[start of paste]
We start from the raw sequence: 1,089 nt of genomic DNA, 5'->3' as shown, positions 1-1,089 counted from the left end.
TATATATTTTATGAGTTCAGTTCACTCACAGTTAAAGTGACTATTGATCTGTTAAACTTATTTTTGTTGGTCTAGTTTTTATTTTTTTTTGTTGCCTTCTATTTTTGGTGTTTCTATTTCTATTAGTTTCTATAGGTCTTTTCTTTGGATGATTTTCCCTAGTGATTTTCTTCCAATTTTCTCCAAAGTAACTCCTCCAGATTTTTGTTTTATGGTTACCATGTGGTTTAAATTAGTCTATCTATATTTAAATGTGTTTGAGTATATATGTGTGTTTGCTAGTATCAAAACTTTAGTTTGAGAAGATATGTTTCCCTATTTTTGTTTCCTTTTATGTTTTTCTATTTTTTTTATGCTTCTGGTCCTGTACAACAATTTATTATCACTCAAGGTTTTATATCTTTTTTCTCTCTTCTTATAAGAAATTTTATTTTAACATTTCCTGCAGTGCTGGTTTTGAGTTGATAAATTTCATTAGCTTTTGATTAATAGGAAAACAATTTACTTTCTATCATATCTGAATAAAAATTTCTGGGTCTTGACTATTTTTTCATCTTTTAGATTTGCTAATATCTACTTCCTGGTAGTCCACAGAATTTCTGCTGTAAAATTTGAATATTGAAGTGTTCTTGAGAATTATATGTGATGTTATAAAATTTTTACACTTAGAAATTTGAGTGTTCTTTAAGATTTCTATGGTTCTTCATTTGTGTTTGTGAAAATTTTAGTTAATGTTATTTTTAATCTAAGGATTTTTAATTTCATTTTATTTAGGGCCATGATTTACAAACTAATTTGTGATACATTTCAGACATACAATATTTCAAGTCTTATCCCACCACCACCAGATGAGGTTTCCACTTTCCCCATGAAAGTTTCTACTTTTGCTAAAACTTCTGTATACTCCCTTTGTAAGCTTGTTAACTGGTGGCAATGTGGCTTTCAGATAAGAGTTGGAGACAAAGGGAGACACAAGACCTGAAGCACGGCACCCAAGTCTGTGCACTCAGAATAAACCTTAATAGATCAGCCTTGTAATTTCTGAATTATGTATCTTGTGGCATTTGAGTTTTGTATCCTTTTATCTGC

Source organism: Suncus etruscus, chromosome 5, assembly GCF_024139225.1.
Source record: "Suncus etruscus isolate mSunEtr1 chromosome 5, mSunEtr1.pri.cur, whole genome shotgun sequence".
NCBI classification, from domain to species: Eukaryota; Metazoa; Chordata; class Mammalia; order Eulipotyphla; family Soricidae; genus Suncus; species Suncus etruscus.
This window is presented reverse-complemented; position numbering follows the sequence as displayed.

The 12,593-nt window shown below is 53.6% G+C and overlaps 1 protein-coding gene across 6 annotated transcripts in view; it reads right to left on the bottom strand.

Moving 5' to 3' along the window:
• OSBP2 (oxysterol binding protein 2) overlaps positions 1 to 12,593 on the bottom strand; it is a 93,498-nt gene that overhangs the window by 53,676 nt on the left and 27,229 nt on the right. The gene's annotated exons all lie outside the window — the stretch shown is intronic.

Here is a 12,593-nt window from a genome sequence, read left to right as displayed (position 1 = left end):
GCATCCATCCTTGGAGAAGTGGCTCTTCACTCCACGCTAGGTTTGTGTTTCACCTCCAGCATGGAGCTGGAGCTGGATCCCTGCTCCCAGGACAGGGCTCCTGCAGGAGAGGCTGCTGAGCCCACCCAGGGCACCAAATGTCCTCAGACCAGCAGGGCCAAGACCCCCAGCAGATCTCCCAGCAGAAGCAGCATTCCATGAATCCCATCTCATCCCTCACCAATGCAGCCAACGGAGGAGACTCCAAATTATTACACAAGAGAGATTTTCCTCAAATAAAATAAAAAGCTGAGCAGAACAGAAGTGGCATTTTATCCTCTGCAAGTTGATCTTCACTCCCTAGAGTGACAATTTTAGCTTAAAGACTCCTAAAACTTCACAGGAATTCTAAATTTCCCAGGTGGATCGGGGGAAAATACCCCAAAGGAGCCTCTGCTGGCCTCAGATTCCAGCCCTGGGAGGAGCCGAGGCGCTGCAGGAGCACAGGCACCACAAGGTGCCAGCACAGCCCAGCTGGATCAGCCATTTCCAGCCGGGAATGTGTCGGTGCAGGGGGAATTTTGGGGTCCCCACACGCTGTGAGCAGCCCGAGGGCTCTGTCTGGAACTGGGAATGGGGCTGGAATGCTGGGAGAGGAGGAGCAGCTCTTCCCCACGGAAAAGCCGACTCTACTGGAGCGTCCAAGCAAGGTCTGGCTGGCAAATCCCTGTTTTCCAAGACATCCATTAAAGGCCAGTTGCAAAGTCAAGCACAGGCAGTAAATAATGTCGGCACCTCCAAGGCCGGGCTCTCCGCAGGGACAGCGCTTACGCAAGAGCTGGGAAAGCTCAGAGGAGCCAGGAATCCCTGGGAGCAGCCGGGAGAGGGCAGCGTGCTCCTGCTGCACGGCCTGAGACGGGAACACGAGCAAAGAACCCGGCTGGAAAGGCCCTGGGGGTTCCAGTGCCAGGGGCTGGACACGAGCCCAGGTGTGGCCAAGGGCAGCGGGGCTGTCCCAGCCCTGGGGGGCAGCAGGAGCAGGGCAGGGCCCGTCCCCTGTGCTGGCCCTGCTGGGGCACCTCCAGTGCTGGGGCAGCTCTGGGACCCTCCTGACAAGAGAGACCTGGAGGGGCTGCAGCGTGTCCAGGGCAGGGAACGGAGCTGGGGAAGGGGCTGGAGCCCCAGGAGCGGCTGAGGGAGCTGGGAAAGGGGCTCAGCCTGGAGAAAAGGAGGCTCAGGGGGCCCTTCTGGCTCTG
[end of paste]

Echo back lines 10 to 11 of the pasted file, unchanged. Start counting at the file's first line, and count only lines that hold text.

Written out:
Here is a 12,593-nt window from a genome sequence, read left to right as displayed (position 1 = left end):
GCATCCATCCTTGGAGAAGTGGCTCTTCACTCCACGCTAGGTTTGTGTTTCACCTCCAGCATGGAGCTGGAGCTGGATCCCTGCTCCCAGGACAGGGCTCCTGCAGGAGAGGCTGCTGAGCCCACCCAGGGCACCAAATGTCCTCAGACCAGCAGGGCCAAGACCCCCAGCAGATCTCCCAGCAGAAGCAGCATTCCATGAATCCCATCTCATCCCTCACCAATGCAGCCAACGGAGGAGACTCCAAATTATTACACAAGAGAGATTTTCCTCAAATAAAATAAAAAGCTGAGCAGAACAGAAGTGGCATTTTATCCTCTGCAAGTTGATCTTCACTCCCTAGAGTGACAATTTTAGCTTAAAGACTCCTAAAACTTCACAGGAATTCTAAATTTCCCAGGTGGATCGGGGGAAAATACCCCAAAGGAGCCTCTGCTGGCCTCAGATTCCAGCCCTGGGAGGAGCCGAGGCGCTGCAGGAGCACAGGCACCACAAGGTGCCAGCACAGCCCAGCTGGATCAGCCATTTCCAGCCGGGAATGTGTCGGTGCAGGGGGAATTTTGGGGTCCCCACACGCTGTGAGCAGCCCGAGGGCTCTGTCTGGAACTGGGAATGGGGCTGGAATGCTGGGAGAGGAGGAGCAGCTCTTCCCCACGGAAAAGCCGACTCTACTGGAGCGTCCAAGCAAGGTCTGGCTGGCAAATCCCTGTTTTCCAAGACATCCATTAAAGGCCAGTTGCAAAGTCAAGCACAGGCAGTAAATAATGTCGGCACCTCCAAGGCCGGGCTCTCCGCAGGGACAGCGCTTACGCAAGAGCTGGGAAAGCTCAGAGGAGCCAGGAATCCCTGGGAGCAGCCGGGAGAGGGCAGCGTGCTCCTGCTGCACGGCCTGAGACGGGAACACGAGCAAAGAACCCGGCTGGAAAGGCCCTGGGGGTTCCAGTGCCAGGGGCTGGACACGAGCCCAGGTGTGGCCAAGGGCAGCGGGGCTGTCCCAGCCCTGGGGGGCAGCAGGAGCAGGGCAGGGCCCGTCCCCTGTGCTGGCCCTGCTGGGGCACCTCCAGTGCTGGGGCAGCTCTGGGACCCTCCTGACAAGAGAGACCTGGAGGGGCTGCAGCGTGTCCAGGGCAGGGAACGGAGCTGGGGAAGGGGCTGGAGCCCCAGGAGCGGCTGAGGGAGCTGGGAAAGGGGCTCAGCCTGGAGAAAAGGAGGCTCAGGGGGCCCTTCTGGCTCTG